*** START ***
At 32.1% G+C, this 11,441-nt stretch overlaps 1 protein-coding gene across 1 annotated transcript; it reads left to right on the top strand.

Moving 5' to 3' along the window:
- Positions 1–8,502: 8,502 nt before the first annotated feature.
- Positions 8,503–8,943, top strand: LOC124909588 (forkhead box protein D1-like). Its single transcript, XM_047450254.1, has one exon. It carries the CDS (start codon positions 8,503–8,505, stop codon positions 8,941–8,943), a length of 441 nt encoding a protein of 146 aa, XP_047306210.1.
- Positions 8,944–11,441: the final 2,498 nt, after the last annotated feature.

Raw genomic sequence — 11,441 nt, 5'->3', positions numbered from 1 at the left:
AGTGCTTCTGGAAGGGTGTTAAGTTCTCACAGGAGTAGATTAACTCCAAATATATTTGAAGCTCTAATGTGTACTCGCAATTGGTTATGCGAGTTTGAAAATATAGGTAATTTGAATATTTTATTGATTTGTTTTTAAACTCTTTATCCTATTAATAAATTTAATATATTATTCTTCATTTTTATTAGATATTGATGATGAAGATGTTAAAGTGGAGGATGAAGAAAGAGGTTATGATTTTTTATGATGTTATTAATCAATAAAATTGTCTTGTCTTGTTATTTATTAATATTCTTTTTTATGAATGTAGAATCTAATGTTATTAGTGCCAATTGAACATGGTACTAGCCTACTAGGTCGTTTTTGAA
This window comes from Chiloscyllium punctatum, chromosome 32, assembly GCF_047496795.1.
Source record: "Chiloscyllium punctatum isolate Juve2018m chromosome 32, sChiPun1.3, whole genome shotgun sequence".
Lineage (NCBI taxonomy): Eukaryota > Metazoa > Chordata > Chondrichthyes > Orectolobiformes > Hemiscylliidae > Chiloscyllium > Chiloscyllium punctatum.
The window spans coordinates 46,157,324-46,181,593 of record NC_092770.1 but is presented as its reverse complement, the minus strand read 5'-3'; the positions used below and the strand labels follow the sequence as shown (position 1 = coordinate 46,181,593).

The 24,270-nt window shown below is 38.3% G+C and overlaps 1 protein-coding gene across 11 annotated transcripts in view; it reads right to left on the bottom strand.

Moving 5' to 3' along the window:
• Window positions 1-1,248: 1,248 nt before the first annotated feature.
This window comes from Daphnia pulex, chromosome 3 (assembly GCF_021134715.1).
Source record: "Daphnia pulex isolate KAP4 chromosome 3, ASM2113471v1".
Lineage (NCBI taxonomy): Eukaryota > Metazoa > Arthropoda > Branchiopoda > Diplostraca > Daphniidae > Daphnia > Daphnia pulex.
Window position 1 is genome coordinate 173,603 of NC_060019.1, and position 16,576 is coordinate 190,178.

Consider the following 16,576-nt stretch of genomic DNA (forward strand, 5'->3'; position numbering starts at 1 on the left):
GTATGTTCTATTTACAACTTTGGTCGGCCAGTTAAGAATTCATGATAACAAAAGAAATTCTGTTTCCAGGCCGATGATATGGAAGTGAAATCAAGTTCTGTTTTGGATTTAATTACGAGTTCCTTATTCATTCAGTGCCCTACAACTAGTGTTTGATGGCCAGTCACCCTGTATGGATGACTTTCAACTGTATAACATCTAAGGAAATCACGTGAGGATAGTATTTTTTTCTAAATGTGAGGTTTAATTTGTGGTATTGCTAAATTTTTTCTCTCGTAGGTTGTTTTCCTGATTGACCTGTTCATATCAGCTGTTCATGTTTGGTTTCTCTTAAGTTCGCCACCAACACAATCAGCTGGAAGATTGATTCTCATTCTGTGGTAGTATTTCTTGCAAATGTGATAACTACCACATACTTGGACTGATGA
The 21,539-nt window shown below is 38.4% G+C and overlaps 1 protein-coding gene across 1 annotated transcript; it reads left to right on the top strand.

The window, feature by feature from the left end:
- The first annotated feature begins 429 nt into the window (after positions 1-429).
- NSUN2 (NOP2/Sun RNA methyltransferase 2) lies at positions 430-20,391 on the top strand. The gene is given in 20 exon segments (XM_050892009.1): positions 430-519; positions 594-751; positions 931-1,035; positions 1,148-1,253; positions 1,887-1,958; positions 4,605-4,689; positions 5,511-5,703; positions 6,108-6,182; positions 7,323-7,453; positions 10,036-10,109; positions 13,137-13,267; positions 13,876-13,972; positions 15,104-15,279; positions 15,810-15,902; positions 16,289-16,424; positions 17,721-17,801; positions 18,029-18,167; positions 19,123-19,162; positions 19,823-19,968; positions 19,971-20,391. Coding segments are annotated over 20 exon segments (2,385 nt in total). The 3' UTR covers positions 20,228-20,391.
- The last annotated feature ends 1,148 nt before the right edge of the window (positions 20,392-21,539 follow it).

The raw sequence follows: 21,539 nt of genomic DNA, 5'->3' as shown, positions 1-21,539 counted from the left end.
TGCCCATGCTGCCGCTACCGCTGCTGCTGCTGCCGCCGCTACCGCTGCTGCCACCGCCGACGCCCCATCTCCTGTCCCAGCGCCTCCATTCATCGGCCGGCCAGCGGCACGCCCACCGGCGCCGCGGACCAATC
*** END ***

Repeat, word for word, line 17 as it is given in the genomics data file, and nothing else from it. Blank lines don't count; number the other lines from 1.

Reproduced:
Lineage (NCBI taxonomy): Eukaryota > Metazoa > Arthropoda > Branchiopoda > Diplostraca > Daphniidae > Daphnia > Daphnia pulex.